will be sent to the director of student development.” “Students are not supposed to be smoking on campus,” Toruno said. “It’s a violation of the student conduct, which includes drinking, fighting and other things.” Some students already agree that marijuana doesn’t have a place on a college campus, even if it’s legalized. “I think it should be legal, I just don’t think it should be allowed on campus because we can’t drink on campus,” Sergio Ibarra, 20, theatre major, said. “It will inhibit people. Especially if we’re working in groups, I don’t want to be working with a bunch of potheads. I think it should be treated as a legal drug like alcohol; you can’t be driving when you’re drunk. The same precautions should be taken about weed.” Other students find it to be as trivial as a cigarette. “I see a bunch of people smoking cigarettes on campus,” Vanessa Rodriguez, 19, undecided major, said. “It’s pretty much the same thing in my eyes.” Editor’s note: This is the second of a three-part series that will go in depth about the legzaliation of marijuana.


October 31, 2013

El Camino College Union 3

On the scene Erin Logan

Theatre Still Shocking “As startling as it was when it was first performed, Luigi Pirandello’s unique story ‘Six Characters in Search of an Author’ begins with realism but quickly becomes an assault on the nature of theatre itself.” With John DeMita directing, this play will be performed on Friday and Saturday, Nov. 1, 2, 8, 9 in Marsee Auditorium at 8 p.m. and again on Sunday, Nov. 10 at 3 p.m. No children under the age of 5 will be permitted. Tickets are $15 and can be purchased at www.

Film Hell’s Canyon The concluding movie of EC’s travel series will be shown on Nov. 4 at 3 and 7:30 p.m. in Marsee Auditorium. The film, “Not A Day Goes By: ‘Remembering Hell’s Canyon’” is narrated by Patricia Keith. It documents an enduring love for Hell’s Canyon and interviews the fascinating men and women who lived on its isolated ranches between the 1920s and the 1980s. Tickets are $7 and can be purchased by calling 1-800-832ARTS.

Dance Fall dance concert Daniel Berney, Pamela Santelman, and Lisa Hoefner Adamis are directing EC’s annual fall dance concert this semester. The concert will be on Nov. 21 at 1 p.m., Nov. 22 and 23 at 8 p.m., and Nov. 24 at 3 p.m. Tickets are $15. Those interested can contact Marsee Auditorium’s box office.

Eric Hsieh/ Union

A night spent with “Phantasms”

EC’s Two-Dimensional Design classes showcased expressive line artwork at “Phantasms” on Oct. 18 in Marsee Auditorium. Shown above, a piece by Sean Webb.

Students and teacher explore the shadowy realm of the supernatural.


Chris Guzman Staff Writer

ttendees of “Phantasms” at Marsee Auditorium on Oct. 18 got a glimpse of “expressive line” artwork created by EC art students as well as a history lesson from faculty member Jason Davidson on the 19th century birth of Medium-ism. “The [students’] assignment is to use only lines, and ask: What does ‘paranormal’ mean?” Andrea Micallef, professor of graphic design, said. “How can we communicate by how we’re drawing as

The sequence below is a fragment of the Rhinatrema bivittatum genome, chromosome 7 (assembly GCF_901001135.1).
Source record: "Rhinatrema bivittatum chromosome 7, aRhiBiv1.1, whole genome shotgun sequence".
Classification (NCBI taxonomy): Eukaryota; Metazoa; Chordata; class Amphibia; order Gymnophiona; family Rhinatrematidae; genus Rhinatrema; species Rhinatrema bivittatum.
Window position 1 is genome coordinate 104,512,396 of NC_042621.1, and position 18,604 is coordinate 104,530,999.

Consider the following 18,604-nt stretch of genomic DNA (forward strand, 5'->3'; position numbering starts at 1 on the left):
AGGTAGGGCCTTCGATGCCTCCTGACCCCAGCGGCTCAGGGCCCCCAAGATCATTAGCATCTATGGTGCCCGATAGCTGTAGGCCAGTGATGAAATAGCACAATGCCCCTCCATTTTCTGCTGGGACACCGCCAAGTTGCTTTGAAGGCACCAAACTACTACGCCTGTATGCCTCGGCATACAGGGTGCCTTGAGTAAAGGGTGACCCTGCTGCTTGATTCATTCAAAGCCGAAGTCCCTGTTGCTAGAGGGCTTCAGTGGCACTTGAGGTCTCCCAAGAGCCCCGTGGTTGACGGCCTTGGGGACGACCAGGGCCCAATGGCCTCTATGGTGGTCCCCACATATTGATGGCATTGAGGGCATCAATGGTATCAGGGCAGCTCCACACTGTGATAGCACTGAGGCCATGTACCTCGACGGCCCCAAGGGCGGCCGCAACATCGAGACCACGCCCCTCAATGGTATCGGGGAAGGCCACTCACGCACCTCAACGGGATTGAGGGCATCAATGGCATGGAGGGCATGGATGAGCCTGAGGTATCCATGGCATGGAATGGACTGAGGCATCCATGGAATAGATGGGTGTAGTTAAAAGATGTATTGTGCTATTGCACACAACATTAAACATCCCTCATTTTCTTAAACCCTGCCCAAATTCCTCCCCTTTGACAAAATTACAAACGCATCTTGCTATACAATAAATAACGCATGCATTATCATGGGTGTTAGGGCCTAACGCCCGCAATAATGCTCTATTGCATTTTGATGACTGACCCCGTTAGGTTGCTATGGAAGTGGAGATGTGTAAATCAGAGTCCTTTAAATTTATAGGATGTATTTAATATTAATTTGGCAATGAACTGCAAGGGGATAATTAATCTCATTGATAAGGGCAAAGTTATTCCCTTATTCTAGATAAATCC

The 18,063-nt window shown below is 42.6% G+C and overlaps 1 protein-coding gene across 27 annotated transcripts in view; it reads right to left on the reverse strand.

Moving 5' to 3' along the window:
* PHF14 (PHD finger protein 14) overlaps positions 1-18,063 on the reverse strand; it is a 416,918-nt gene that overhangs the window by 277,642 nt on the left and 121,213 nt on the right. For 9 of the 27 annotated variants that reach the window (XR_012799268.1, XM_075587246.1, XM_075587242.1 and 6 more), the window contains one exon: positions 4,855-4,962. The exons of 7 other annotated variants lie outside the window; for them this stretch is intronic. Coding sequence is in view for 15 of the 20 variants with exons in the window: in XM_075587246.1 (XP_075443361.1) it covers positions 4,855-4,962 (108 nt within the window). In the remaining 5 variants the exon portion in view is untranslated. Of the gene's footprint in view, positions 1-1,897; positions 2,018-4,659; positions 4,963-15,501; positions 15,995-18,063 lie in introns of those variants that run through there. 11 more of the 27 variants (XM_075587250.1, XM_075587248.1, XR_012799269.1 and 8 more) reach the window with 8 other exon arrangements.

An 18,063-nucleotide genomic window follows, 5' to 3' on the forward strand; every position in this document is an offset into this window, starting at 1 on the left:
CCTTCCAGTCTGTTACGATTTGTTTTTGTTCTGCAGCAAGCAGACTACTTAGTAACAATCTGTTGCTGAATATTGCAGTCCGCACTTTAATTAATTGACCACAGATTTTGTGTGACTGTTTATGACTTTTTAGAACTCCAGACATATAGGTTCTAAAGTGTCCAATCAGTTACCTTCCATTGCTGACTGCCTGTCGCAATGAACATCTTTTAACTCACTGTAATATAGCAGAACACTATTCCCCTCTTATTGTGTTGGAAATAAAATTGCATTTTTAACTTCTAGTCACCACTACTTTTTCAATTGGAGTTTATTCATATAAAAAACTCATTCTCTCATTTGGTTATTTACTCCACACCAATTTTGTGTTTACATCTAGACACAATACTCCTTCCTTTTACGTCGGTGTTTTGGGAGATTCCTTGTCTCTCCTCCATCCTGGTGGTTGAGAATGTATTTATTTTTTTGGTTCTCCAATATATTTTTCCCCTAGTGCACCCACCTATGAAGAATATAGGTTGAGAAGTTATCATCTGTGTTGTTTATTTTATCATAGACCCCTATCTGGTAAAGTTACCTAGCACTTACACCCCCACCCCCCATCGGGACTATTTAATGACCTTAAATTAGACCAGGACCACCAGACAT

opposed to what we’re drawing.” Micallef elaborated, emphasizing the role of the audience in creating a meaningful artistic experience. “That’s what’s so interesting about these line drawings, it speaks to us. It causes the viewer to be active and bring their own experiences to it,” she said. “It requires the perceiver to understand what their seeing, it invokes a response in us, and the viewer fills in the blanks, to figure out what the composition is about.” A piece by Maria Covarrabias, 26, graphic design major, stood displayed on a case upon entering the auditorium. Her illustration

stood out among other, more colorful pieces and featured a haunted tree with a ghostly swing tied to the end of one the branches. “The tree I got from ‘The Conjuring,’ I added the swing after, and made it still rather than having it moving,” Covarrabias said. “It’s made to look more ghostly.” “I wanted it to look creepy. Expressive line is all about movement, by movement you can see all the lines in the tree,” she added. Her piece was well-received by attendees and went on to receive the most audience votes. “We looked around and we liked this one the best,” Tina Abel, 35, audience member, said. “The

tree, in my opinon, is the scariest one with the evil branches like it’s calling someone over to play on the swing.” As “Phantasms” approached its second hour, Jason Davidson, professor of communication studies, guided his audience through major events of the Medium movement. “We have to be a little careful when we talk about Spirtualism. It is a religion that you would follow like Islam, Judaism and Christianity,” he said. “There are still spirtual churches today. I’m not bashing anyone’s religion. Spirit-ism is the belief that we can talk to the dead, and over the years people

have confused the two.” Davidson added that “Phantasms” only concerned itself with figures of fraud in the Spiritualist movement. “I’m not going to say we can’t communicate with the dead,” he said, “but I am going to talk about people who were fake and exploited the situation of people grieving over lost loved ones.” The end goal of “Phantasms,” Davidson claimed, was to see Spiritualism in the scope and context of history. “The idea is to see where this movement came from, why did it happen and how it has impacted us today,” he said.